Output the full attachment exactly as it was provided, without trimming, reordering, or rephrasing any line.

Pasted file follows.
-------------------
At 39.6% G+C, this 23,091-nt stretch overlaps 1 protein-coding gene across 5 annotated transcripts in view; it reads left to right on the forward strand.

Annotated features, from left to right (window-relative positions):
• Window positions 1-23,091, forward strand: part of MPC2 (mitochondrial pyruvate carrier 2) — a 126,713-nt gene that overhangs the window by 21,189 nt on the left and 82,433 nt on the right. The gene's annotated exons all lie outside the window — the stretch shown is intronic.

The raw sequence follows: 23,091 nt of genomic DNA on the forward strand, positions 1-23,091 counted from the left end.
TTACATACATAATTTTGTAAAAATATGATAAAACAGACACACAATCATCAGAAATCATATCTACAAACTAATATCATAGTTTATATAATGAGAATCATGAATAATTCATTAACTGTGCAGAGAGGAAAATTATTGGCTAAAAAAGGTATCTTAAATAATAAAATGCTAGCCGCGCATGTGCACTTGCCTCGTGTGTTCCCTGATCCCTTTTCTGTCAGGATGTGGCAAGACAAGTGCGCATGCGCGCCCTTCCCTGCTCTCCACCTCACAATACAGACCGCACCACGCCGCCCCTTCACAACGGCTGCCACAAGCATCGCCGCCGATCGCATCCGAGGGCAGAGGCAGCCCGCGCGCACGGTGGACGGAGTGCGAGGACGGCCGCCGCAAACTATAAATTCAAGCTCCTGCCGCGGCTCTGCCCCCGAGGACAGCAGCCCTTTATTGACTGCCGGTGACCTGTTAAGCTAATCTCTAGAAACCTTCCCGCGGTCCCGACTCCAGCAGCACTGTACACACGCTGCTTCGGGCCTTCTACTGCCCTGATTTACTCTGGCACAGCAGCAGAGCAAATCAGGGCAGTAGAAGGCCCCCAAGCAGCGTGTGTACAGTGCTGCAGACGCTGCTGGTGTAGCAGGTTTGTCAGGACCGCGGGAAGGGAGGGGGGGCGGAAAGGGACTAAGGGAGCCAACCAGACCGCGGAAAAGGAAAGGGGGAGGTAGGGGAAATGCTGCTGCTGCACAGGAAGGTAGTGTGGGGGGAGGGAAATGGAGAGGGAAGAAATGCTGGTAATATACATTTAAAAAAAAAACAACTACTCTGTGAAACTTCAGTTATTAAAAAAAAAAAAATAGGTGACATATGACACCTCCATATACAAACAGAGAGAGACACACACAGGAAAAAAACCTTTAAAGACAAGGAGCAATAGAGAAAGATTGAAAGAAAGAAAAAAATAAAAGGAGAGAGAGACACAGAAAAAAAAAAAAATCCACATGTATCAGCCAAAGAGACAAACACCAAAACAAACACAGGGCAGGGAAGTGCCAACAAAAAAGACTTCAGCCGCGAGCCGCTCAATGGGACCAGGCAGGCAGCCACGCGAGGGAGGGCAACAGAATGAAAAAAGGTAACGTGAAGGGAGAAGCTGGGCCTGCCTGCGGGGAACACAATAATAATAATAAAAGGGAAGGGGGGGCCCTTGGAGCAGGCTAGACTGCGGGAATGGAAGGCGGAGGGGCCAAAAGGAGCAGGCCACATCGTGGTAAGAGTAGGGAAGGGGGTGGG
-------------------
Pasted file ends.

At 39.6% G+C, this 23,091-nt stretch overlaps 1 protein-coding gene across 5 annotated transcripts in view; it reads left to right on the forward strand.

Annotated features, from left to right (window-relative positions):
• Window positions 1-23,091, forward strand: part of MPC2 (mitochondrial pyruvate carrier 2) — a 126,713-nt gene that overhangs the window by 21,189 nt on the left and 82,433 nt on the right. The gene's annotated exons all lie outside the window — the stretch shown is intronic.

The raw sequence follows: 23,091 nt of genomic DNA on the forward strand, positions 1-23,091 counted from the left end.
TTACATACATAATTTTGTAAAAATATGATAAAACAGACACACAATCATCAGAAATCATATCTACAAACTAATATCATAGTTTATATAATGAGAATCATGAATAATTCATTAACTGTGCAGAGAGGAAAATTATTGGCTAAAAAAGGTATCTTAAATAATAAAATGCTAGCCGCGCATGTGCACTTGCCTCGTGTGTTCCCTGATCCCTTTTCTGTCAGGATGTGGCAAGACAAGTGCGCATGCGCGCCCTTCCCTGCTCTCCACCTCACAATACAGACCGCACCACGCCGCCCCTTCACAACGGCTGCCACAAGCATCGCCGCCGATCGCATCCGAGGGCAGAGGCAGCCCGCGCGCACGGTGGACGGAGTGCGAGGACGGCCGCCGCAAACTATAAATTCAAGCTCCTGCCGCGGCTCTGCCCCCGAGGACAGCAGCCCTTTATTGACTGCCGGTGACCTGTTAAGCTAATCTCTAGAAACCTTCCCGCGGTCCCGACTCCAGCAGCACTGTACACACGCTGCTTCGGGCCTTCTACTGCCCTGATTTACTCTGGCACAGCAGCAGAGCAAATCAGGGCAGTAGAAGGCCCCCAAGCAGCGTGTGTACAGTGCTGCAGACGCTGCTGGTGTAGCAGGTTTGTCAGGACCGCGGGAAGGGAGGGGGGGCGGAAAGGGACTAAGGGAGCCAACCAGACCGCGGAAAAGGAAAGGGGGAGGTAGGGGAAATGCTGCTGCTGCACAGGAAGGTAGTGTGGGGGGAGGGAAATGGAGAGGGAAGAAATGCTGGTAATATACATTTAAAAAAAAAACAACTACTCTGTGAAACTTCAGTTATTAAAAAAAAAAAAATAGGTGACATATGACACCTCCATATACAAACAGAGAGAGACACACACAGGAAAAAAACCTTTAAAGACAAGGAGCAATAGAGAAAGATTGAAAGAAAGAAAAAAATAAAAGGAGAGAGAGACACAGAAAAAAAAAAAAATCCACATGTATCAGCCAAAGAGACAAACACCAAAACAAACACAGGGCAGGGAAGTGCCAACAAAAAAGACTTCAGCCGCGAGCCGCTCAATGGGACCAGGCAGGCAGCCACGCGAGGGAGGGCAACAGAATGAAAAAAGGTAACGTGAAGGGAGAAGCTGGGCCTGCCTGCGGGGAACACAATAATAATAATAAAAGGGAAGGGGGGGCCCTTGGAGCAGGCTAGACTGCGGGAATGGAAGGCGGAGGGGCCAAAAGGAGCAGGCCACATCGTGGTAAGAGTAGGGAAGGGGGTGGG